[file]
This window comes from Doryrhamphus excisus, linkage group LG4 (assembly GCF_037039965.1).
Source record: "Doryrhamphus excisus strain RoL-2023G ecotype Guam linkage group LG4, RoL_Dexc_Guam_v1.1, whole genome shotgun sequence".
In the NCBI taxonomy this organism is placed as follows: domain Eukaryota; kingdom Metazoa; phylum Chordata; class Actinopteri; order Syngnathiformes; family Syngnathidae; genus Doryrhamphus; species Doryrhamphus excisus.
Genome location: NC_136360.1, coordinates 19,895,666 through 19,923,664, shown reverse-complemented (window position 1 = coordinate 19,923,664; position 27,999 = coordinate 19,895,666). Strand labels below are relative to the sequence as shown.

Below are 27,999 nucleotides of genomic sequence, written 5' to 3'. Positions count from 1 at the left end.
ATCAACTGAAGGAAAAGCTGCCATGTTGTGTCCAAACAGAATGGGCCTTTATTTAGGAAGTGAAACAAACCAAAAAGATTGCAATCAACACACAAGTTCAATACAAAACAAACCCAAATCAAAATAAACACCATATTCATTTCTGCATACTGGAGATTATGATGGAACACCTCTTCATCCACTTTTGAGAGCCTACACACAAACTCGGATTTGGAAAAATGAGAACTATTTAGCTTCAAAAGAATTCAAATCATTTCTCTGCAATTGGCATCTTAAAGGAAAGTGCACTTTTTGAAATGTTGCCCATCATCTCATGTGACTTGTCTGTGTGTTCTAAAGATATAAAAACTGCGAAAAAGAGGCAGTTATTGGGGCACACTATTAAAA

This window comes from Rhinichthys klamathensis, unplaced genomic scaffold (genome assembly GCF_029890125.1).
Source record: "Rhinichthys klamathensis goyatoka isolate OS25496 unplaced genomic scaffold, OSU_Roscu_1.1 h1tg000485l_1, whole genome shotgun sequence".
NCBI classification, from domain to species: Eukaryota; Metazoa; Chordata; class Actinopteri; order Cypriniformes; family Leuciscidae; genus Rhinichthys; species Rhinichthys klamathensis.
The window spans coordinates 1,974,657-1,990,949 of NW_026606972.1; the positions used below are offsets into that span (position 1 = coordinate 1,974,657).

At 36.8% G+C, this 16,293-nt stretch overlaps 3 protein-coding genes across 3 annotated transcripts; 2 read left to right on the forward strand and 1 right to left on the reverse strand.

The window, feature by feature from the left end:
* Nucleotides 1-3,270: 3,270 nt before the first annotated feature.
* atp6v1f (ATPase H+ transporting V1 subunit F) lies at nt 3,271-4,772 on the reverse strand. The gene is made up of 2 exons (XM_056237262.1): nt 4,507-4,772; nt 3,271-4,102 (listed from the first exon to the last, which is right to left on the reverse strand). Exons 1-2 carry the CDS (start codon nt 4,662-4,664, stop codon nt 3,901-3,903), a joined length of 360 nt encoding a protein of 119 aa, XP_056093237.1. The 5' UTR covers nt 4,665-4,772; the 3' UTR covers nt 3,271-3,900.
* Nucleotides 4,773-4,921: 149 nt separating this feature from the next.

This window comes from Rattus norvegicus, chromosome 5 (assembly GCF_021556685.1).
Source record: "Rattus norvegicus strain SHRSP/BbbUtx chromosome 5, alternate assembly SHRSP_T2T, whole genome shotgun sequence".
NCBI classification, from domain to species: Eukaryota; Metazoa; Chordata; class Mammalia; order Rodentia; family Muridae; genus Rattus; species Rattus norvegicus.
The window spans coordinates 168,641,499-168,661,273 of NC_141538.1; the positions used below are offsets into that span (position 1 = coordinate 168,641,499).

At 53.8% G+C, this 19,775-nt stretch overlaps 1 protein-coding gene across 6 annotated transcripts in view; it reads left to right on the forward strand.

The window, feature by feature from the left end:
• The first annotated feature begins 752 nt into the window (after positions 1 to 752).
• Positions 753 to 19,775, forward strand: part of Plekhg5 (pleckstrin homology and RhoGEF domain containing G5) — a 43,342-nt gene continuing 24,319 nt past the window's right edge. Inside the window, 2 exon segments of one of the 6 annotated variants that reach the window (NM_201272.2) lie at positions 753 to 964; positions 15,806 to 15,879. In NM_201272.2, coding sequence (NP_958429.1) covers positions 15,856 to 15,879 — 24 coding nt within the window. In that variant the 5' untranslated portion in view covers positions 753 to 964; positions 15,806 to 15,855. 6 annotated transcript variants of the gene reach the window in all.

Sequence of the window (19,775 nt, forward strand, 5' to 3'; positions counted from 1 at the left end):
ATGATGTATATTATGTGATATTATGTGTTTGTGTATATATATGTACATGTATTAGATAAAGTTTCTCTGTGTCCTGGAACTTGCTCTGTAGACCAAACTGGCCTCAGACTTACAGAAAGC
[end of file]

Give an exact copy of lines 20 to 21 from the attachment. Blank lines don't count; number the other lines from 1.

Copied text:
At 53.8% G+C, this 19,775-nt stretch overlaps 1 protein-coding gene across 6 annotated transcripts in view; it reads left to right on the forward strand.

The window, feature by feature from the left end: